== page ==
The Doomsday Clock is a metaphorical clock that measures how close the world is to a global catastrophe. On January 26, 2017, scientists ticked that clock just a little closer to midnight – in other words, just a little closer to the end of the world. For many, this change is not a surprise. Political unrest in the United States has reached new levels and, even here in Canada, it’s difficult to not get caught up in it, no matter which side your views fall on.
We are fascinated with the future. How will the choices we make today affect the world of tomorrow? What new technologies will help or hinder us? Will our world be recognizable in any way? The questions are endless and science fiction has presented idea after new idea of what our future might look like. The way we imagine that future is not always bright and cheerful, however. Dystopian literature helps us to imagine a darker, grim future and introduces us to the kind of characters who dig deep and survive.
Check out these 10 dystopian novels – from classics, to newer imaginings of the world – and escape for a while into the future, near or far.
The Word Exchange
A fiendishly clever dystopian novel for the digital age, The Word Exchange is a fresh, stylized and decidedly original debut about the dangers of technology and the power of the printed word.
In the not so distant future, the forecasted “death of print” has become a reality.
Anana Johnson works with her father Doug at the North American Dictionary of the English Language (NADEL), where Doug is hard at work on the final edition that will ever be printed. One evening, Doug disappears from the NADEL offices leaving a single written clue: ALICE. It’s a code word he and Anana devised to signal if one of them ever fell into harm’s way. And thus begins Anana’s journey down the proverbial rabbit hole. . .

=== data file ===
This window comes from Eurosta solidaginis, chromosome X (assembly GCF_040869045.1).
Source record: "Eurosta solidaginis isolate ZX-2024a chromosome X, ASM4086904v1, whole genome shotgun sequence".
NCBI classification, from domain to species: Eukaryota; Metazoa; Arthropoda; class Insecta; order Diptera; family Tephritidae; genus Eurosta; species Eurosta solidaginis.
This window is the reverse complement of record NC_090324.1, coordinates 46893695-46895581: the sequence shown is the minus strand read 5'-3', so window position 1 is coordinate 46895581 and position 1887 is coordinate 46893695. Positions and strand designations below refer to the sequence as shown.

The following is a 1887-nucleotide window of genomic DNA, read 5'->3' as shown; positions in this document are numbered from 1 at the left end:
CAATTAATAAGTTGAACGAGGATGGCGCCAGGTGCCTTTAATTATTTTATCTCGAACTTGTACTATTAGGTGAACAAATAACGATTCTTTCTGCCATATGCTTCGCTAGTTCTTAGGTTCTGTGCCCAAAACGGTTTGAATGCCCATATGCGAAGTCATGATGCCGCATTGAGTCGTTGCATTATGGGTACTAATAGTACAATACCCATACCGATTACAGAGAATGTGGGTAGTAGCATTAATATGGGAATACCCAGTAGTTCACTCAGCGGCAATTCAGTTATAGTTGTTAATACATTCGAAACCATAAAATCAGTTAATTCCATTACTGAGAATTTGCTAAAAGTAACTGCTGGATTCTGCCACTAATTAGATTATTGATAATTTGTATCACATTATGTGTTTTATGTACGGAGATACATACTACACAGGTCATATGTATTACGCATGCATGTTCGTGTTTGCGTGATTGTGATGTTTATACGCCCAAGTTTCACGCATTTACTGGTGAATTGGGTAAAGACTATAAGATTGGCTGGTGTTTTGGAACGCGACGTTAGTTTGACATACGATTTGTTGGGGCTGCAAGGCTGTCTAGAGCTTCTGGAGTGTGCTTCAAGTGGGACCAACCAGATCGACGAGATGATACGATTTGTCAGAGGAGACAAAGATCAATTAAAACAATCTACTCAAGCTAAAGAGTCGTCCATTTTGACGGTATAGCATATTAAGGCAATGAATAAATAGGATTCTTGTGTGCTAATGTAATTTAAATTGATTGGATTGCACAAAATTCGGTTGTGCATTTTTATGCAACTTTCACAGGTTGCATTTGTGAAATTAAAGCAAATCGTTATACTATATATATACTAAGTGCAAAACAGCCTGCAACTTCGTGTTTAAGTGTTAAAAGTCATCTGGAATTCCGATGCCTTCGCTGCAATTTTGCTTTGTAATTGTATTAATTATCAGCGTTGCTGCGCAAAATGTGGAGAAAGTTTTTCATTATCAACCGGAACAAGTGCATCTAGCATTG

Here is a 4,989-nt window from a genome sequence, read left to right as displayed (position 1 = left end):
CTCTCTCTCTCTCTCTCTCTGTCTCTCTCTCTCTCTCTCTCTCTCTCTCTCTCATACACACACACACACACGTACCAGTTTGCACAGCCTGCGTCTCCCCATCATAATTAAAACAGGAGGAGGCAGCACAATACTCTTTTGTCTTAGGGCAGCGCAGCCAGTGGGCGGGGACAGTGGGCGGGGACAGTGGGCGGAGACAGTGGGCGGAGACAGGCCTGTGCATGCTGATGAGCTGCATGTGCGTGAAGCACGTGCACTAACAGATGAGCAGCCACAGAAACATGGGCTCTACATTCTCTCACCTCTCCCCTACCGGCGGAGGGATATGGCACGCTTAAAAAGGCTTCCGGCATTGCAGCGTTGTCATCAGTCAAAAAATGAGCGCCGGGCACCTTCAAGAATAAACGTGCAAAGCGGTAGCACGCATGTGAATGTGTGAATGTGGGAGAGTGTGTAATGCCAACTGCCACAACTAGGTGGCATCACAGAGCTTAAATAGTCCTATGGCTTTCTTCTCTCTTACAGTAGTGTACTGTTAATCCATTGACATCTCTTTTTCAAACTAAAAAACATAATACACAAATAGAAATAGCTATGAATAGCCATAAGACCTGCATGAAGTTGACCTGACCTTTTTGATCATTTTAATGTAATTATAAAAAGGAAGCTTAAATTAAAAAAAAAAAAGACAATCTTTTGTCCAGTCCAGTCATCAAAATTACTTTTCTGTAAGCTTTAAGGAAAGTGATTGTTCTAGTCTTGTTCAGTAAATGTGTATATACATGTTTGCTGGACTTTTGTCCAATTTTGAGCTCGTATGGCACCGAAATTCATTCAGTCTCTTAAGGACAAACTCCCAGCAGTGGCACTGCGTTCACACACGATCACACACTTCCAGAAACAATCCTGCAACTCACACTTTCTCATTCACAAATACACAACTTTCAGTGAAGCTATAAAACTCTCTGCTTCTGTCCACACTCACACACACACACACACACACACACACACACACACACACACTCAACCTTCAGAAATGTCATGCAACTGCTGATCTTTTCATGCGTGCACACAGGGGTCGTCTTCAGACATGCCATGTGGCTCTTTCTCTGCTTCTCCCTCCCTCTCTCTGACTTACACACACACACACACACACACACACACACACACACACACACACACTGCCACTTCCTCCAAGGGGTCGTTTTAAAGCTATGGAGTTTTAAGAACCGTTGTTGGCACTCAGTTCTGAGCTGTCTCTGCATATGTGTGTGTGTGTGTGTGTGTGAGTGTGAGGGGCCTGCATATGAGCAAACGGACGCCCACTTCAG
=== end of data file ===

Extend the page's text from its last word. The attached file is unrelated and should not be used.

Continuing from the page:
It’s graduation day for sixteen-year-old Malencia Vale, and the entire Five Lakes Colony is celebrating. All Cia can think about is whether she’ll be chosen for The Testing, a United Commonwealth program that selects the best and brightest new graduates to become possible leaders of the slowly revitalizing post-war civilization.
When Cia is chosen, her father finally tells her about his own nightmarish half-memories of The Testing. Armed with his dire warnings, she bravely heads off to Tosu City, far away from friends and family, perhaps forever. Danger, romance–and sheer terror–await.
In a work of outstanding originality, Jim Crace’s The Pesthouse envisions a future America in ruins and a reversal of history: desperate Americans seeking passage to the promised land of Europe. Crace’s future United States is a lawless wasteland. The economy collapses, industry ceases, and the remaining populace returns to subsistence farming. The only hope rests with reaching the east coast and obtaining passage by ship to Europe. This journey is fraught with danger. Rule-of-law no longer exists and the land is plagued by roaming bandits and slave traders.
The Heart Goes Last
Stan and Charmaine are a married couple trying to stay afloat in the midst of an economic and social collapse. Job loss has forced them to live in their car, leaving them vulnerable to roving gangs. The Positron Project in the town of Consilience seems to be the answer to their prayers. No one is unemployed and everyone gets a comfortable, clean house to live in . . . for six months out of the year. On alternating months, residents of Consilience must leave their homes and function as inmates in the Positron prison system. Once their month of service in the prison is completed, they can return to their “civilian” homes.
At first, this doesn’t seem like too much of a sacrifice to make in order to have a roof over one’s head and food to eat. But when Charmaine becomes romantically involved with the man who lives in their house during the months when she and Stan are in the prison, a series of troubling events unfolds, putting Stan’s life in danger. With each passing day, Positron looks less like a prayer answered and more like a chilling prophecy fulfilled.